King Anawrahta of the 11th century initiated the construction of many temples in Bagan to worship his conversion to Theravada Buddhism. His successors continued the construction, until – at the end of the 13th century – the mongols came and set an end to it all. If the end really came like this, is unclear, but the temples are there for sure. Since the last big earthquake of 1975, that destroyed many temples, almost all of them have been reconstructed. This results in a massive amount of temples to be visited. You would need a week just to see most, but still not all of them. Realising, that I have no chance to see them all, I just relaxed and drove around on a horse-cart, day two on a bicycle and just went to have a look at what impressed me most from the distance of the road. I may have missed some good ones, but who cares. I enjoyed it nevertheless.
The best thing to do, is renting a horse-cart for the first day and let a local guide you around. For the following day or days – up to you – rent a bicycle and explore until you can’t see any more Buddhas and temples. 🙂
Here’s my photo-story
I arrived to Bagan by train from Pyay. I realised two things: The landscape around Bagan is really beautiful, but it’s very dry and they have a problem with erosion here.
The next morning I got up early to see the sunrise from this temple. Since it was too cloudy I can’t present any nice sunrise pictures:
On we went to have a look at the Ananda Phaya with its four very beautiful teak Buddhas inside:
After that we went to see many more temples but I forgot the precise order of the visits. So here are some pictures of which I don’t know the precise names, also due to the fact, that many temples are signposted in Burmese only:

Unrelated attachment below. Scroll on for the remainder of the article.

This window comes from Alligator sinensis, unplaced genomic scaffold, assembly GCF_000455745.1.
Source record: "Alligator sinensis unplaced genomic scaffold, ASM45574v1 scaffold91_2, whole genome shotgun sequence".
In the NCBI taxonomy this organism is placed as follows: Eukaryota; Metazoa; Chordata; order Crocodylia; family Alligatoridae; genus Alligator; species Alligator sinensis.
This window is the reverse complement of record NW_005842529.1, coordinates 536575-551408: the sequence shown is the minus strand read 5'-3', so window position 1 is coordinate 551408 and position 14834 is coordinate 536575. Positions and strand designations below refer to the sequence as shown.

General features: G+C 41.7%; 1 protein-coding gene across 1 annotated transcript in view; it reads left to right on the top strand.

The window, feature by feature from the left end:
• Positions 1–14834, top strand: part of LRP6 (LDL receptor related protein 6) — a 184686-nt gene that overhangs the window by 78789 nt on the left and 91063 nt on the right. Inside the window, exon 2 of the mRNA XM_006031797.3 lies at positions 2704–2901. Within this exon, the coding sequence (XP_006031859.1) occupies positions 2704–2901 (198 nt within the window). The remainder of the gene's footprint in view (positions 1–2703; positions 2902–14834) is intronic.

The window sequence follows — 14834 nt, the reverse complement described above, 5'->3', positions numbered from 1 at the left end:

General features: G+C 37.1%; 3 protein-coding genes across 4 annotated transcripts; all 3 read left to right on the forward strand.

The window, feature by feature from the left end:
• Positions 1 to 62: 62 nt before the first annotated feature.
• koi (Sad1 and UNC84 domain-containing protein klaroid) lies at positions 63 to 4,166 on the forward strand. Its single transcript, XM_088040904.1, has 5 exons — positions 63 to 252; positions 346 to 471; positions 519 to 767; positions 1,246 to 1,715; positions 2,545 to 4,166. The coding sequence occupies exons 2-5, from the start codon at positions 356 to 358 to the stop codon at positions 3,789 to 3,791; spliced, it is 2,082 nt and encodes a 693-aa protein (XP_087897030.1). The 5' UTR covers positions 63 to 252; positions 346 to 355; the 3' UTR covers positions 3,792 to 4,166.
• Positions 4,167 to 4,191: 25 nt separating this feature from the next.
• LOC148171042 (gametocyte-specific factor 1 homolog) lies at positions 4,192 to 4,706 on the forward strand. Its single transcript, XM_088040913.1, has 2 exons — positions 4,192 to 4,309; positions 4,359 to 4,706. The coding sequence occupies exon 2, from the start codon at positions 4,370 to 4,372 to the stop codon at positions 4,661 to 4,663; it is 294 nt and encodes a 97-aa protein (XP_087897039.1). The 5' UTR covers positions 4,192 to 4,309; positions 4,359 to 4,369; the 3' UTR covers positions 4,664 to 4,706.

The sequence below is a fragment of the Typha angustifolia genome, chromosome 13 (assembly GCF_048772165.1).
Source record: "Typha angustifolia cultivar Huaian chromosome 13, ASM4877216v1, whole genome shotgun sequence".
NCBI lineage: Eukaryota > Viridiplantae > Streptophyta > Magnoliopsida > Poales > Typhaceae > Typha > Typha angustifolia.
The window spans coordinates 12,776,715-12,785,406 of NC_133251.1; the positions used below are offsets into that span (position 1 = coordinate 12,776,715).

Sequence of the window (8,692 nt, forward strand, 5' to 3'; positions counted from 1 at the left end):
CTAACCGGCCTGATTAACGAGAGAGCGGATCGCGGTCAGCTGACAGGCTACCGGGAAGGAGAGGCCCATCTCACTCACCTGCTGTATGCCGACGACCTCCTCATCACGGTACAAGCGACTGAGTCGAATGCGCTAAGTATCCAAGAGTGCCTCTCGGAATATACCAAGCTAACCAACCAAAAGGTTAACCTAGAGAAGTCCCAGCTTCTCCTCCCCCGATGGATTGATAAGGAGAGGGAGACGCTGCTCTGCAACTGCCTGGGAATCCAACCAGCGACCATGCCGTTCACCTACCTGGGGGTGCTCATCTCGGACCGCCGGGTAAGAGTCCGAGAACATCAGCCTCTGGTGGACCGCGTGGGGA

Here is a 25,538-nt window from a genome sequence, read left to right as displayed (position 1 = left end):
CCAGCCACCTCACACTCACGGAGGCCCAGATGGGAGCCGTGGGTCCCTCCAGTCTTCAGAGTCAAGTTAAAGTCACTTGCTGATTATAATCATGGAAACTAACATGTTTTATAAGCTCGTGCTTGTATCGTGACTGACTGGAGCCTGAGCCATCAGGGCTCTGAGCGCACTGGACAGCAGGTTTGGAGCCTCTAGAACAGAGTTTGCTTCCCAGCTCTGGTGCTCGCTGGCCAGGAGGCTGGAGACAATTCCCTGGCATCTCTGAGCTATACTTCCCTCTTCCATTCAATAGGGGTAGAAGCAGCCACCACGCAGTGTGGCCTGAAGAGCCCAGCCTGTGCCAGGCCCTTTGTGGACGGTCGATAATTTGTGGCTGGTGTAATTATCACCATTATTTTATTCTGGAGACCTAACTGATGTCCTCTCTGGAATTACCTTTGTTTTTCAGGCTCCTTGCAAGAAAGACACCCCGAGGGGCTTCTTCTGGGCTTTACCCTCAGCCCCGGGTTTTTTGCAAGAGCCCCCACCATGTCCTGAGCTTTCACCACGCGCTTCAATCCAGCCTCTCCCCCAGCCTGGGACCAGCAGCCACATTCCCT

This picture was made on top of the Shwesandaw Paya, which is the favourite spot to make sunset pictures, but we were there before:
This video catches the atmosphere inside one of the many temples, but I forgot, which one it was, sorry. (If you smile now – I bet this will happen to you too, there are so many of these temples):
The biggest temple of all is the Dhammayan Gyi temple, built by King Narathu from 1163 to 1165. The most inner part of the temple is inaccessible because the windows and doors had been filled with bricks due to static problems. So nobody knows, what – if at all – is in the centre:
I discovered my personal favourite temple on my second day in Bagan. It’s located along the southern Anawratha Road. Its name is Gu Byauk Nge and the very lovely key-holder lady assured me, that hardly any tourists visit it:
A lovely Buddha inside Gaw Daw Palin temple:
The Mahabodhi temple:
Another temple on Anawratha Road, that doesn’t see many visitors. Its name is Wut Tanataw and you can go upstairs:
And to finish the story: A picture of the Shewizgon Paya in Nyaung U:
Where to stay
I stayed in the Golden Myanmar Guest House on the main road in Nyaung U, phone 061-60 901, mobile 09-204 2064, e-mail firstname.lastname@example.org, Web www.goldenmyanmarguesthouse.com. The rooms are basic. Don’t take a room without a shower, as the shared shower rooms really look horrible. The big plus of the guesthouse is, that they have free wifi.
How to get there
Fly in or from Yangon or Mandalay, take the bus from Mandalay or – if you visited Pyay beforehand – come by train from the Shwethekar station 10 km outside of Pyay. But be warned! The train journey from Pyay is horrible. You will be shaken around non-stop, as the tracks are in very poor condition! And the air-con and ventilation in the sleeping wagon was there, but didn’t work. Even after asking they refused to turn it on.
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